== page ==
Volatility is not done with us yet. It ain’t going down without a fight, states Sean McLaughlin of AllStarCharts.com.

At the time I’m writing this, CBOE SPX Volatility Index (VIX) is +15% on the day and +31% since Monday’s close. This has me back on the hunt for some premium selling opportunities.

And an ETF on our radar that checks the boxes of elevated premium, potential rangebound trading action, and a good fade opportunity is the Industrial Select Sector SPDR Fund (XLI).

Check out this chart of XLI:

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It’s a nice little pullback over the past two weeks that the team here feels is a bit overdone. And that 97 level on the downside has proven to be a pretty significant level of support over the past year. There was a brief freak out in late February that saw XLI trade below 97, but it quickly recovered and rocketed higher.

As markets have gotten a little dicey over the past few days and XLI has sold off, we’ve seen implied volatility creep higher in XLI options. This means there’s more premium for us to sell!

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This sets up a great opportunity to fade this selloff and bet on some rangebound action.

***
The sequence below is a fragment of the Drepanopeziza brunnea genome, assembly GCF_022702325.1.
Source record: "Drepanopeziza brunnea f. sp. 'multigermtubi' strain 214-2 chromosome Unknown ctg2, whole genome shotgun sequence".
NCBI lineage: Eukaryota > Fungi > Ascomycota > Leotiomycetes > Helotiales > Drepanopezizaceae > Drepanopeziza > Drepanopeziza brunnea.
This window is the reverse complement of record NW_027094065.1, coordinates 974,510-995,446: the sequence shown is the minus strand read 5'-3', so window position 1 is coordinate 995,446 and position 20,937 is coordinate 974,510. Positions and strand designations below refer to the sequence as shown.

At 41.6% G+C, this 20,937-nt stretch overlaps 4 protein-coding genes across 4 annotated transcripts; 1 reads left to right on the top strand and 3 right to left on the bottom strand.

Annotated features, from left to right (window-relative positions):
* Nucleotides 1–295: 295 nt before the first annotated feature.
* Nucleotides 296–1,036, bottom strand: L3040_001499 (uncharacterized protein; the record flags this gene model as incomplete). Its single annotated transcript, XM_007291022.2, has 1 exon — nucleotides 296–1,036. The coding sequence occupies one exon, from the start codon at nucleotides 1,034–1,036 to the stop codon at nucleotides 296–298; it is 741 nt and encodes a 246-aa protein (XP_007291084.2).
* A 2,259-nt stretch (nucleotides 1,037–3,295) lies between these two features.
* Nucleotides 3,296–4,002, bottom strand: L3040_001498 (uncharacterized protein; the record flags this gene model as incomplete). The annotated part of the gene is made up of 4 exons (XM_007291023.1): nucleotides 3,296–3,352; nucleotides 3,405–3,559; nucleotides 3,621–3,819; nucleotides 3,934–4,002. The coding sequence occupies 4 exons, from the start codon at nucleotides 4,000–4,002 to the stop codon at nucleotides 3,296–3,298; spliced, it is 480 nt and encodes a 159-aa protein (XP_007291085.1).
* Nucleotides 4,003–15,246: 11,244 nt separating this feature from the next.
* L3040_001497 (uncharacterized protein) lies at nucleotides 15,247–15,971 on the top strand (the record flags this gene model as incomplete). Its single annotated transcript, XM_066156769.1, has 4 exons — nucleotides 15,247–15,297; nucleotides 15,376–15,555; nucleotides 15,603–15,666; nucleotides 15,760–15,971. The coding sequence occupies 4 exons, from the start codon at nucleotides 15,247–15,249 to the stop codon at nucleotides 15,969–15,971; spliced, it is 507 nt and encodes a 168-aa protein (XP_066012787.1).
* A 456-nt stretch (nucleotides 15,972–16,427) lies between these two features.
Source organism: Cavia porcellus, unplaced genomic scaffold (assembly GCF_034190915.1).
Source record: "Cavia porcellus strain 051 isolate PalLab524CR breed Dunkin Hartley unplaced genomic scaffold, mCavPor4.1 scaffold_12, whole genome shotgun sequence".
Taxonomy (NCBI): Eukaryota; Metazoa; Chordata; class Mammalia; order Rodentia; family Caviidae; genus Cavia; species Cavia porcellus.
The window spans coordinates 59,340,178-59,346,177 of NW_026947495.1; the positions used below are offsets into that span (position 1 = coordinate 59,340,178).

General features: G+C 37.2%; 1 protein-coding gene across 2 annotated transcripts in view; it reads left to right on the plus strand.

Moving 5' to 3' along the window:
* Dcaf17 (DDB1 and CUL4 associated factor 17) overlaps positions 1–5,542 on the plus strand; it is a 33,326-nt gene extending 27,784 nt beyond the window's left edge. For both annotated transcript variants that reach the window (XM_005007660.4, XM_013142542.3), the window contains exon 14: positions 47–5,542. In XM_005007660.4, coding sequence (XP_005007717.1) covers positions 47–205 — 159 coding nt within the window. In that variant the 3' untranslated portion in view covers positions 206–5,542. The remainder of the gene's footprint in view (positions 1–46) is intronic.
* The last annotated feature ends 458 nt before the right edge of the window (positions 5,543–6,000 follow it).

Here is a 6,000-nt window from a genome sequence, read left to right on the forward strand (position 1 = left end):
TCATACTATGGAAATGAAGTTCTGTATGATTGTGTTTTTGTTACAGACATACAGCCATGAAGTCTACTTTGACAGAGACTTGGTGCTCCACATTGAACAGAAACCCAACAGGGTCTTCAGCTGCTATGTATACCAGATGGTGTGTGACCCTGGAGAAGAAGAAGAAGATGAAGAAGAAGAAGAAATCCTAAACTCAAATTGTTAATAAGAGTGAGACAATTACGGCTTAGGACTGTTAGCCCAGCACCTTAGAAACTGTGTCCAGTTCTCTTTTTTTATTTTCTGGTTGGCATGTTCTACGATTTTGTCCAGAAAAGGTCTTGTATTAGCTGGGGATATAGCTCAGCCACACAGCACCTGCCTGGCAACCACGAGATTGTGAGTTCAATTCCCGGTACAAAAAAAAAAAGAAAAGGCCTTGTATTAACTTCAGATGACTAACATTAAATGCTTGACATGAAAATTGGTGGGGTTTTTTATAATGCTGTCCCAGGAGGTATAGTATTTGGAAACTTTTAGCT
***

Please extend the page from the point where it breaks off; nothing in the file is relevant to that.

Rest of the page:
Here’s the Play:

I like selling an $XLI May 97/105 Strangle for approximately $2.85 net credit. 

This means I’ll be naked short both the 97 puts and the 105 calls. Naked short options also means this trade will require elevated margin to hold the position. (If I wanted to minimize the margin impact, or maybe just define my risk, I could add long further out-of-the-money puts and calls, turning this trade into an Iron Condor.)

Here’s how the risk profile of the strangle shapes up:

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As long as XLI stays above 97 or below 105, we should have no trouble hitting our profit target. I’ll look to exit this spread for a profit when I can close it down for a $1.40 debit.

This would represent a capture of 50% of the original premium collected, and this is my best practice when holding short strangles.

Thanks to the nice premium we’re collecting up front, we get a little room to be wrong. So I’ll continue holding out for my profit target unless we see XLI close below 96 or above 106. Any close outside this range tells me that our fade/rangebound thesis is wrong and I’ll want to close the trade down and move on to better opportunities. In all likelihood, in this situation the trade will incur a loss. But not necessarily. Depends on the timing of the breakout.

Either way, win or lose, I’ll be closing it down.

Learn more about Sean at AllStarCharts.com.